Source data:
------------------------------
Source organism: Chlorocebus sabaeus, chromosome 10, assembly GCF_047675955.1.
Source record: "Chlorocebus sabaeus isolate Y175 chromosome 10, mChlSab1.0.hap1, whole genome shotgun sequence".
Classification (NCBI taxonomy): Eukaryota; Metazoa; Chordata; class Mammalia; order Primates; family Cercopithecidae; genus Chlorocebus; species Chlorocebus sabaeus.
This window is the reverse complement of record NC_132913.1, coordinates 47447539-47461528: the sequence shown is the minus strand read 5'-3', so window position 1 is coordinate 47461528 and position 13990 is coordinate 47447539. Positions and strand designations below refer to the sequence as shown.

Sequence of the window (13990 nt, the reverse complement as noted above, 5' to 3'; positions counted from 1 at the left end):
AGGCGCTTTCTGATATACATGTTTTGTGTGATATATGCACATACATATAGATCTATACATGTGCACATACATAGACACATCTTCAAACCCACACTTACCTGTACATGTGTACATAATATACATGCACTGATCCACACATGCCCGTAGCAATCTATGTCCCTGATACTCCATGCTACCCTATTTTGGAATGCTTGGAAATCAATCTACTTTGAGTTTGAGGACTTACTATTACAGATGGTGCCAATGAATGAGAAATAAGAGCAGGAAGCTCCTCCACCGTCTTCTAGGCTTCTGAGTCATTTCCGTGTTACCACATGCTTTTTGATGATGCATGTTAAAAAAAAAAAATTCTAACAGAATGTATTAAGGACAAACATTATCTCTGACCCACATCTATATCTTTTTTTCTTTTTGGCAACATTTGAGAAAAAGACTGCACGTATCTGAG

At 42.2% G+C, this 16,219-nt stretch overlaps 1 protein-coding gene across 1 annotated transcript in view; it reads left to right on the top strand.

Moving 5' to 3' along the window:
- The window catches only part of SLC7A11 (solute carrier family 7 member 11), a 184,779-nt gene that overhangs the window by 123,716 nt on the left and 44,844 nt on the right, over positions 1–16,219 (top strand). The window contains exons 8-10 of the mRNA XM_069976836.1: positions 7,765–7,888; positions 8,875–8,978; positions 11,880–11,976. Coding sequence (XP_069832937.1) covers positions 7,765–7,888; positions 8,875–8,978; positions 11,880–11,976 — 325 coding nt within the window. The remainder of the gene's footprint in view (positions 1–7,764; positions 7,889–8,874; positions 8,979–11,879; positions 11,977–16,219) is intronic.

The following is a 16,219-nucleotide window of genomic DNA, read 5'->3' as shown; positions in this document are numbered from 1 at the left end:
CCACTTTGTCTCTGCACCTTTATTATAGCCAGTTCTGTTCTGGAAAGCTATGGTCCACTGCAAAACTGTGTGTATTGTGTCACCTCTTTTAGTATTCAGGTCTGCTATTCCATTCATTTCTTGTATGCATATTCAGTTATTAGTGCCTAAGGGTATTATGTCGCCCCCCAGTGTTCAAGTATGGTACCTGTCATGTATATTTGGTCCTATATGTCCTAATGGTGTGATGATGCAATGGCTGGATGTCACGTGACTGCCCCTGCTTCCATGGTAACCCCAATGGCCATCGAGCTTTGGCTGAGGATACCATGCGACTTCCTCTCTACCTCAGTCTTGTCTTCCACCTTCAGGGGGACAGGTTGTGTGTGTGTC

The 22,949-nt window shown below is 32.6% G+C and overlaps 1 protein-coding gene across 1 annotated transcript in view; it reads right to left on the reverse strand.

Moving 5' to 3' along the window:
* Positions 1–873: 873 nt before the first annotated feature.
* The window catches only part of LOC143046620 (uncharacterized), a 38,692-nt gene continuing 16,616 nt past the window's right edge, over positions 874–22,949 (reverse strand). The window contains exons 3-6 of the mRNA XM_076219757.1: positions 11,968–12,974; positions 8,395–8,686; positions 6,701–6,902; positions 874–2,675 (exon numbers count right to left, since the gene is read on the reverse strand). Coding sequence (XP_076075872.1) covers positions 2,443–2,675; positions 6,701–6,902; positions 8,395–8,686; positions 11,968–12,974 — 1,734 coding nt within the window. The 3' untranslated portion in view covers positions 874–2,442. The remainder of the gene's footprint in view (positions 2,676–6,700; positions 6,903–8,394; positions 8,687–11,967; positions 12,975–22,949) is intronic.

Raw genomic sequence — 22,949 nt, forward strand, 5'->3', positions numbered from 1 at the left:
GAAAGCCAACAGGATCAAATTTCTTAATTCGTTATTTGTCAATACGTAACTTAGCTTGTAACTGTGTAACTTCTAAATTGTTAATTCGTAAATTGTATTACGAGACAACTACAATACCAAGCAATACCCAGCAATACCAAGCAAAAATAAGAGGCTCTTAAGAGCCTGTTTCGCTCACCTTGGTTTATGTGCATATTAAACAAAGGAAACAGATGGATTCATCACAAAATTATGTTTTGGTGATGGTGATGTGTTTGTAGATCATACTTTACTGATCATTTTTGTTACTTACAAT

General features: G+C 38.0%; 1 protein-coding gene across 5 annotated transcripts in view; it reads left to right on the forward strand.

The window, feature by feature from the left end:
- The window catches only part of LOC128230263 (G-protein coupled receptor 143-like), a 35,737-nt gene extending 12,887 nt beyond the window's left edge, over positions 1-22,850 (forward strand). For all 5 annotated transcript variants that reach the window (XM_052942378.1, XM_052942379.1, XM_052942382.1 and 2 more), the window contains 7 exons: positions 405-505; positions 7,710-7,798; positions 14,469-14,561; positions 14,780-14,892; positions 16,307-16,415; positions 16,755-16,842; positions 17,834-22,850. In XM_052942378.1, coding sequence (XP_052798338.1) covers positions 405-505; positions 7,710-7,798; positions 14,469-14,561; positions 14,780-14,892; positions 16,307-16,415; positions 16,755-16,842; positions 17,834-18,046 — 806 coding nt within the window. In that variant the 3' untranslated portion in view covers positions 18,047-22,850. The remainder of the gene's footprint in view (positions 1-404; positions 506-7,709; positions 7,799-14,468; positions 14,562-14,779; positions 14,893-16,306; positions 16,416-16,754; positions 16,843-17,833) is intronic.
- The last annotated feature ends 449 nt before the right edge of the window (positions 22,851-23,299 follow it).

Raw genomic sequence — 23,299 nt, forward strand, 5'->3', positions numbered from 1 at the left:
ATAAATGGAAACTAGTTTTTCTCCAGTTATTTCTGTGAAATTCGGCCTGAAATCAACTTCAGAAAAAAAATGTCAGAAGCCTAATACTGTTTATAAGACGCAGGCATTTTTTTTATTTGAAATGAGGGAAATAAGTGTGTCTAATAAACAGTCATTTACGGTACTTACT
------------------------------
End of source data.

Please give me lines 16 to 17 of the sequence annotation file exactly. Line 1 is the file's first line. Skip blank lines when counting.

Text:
Raw genomic sequence — 22,949 nt, forward strand, 5'->3', positions numbered from 1 at the left:
GAAAGCCAACAGGATCAAATTTCTTAATTCGTTATTTGTCAATACGTAACTTAGCTTGTAACTGTGTAACTTCTAAATTGTTAATTCGTAAATTGTATTACGAGACAACTACAATACCAAGCAATACCCAGCAATACCAAGCAAAAATAAGAGGCTCTTAAGAGCCTGTTTCGCTCACCTTGGTTTATGTGCATATTAAACAAAGGAAACAGATGGATTCATCACAAAATTATGTTTTGGTGATGGTGATGTGTTTGTAGATCATACTTTACTGATCATTTTTGTTACTTACAAT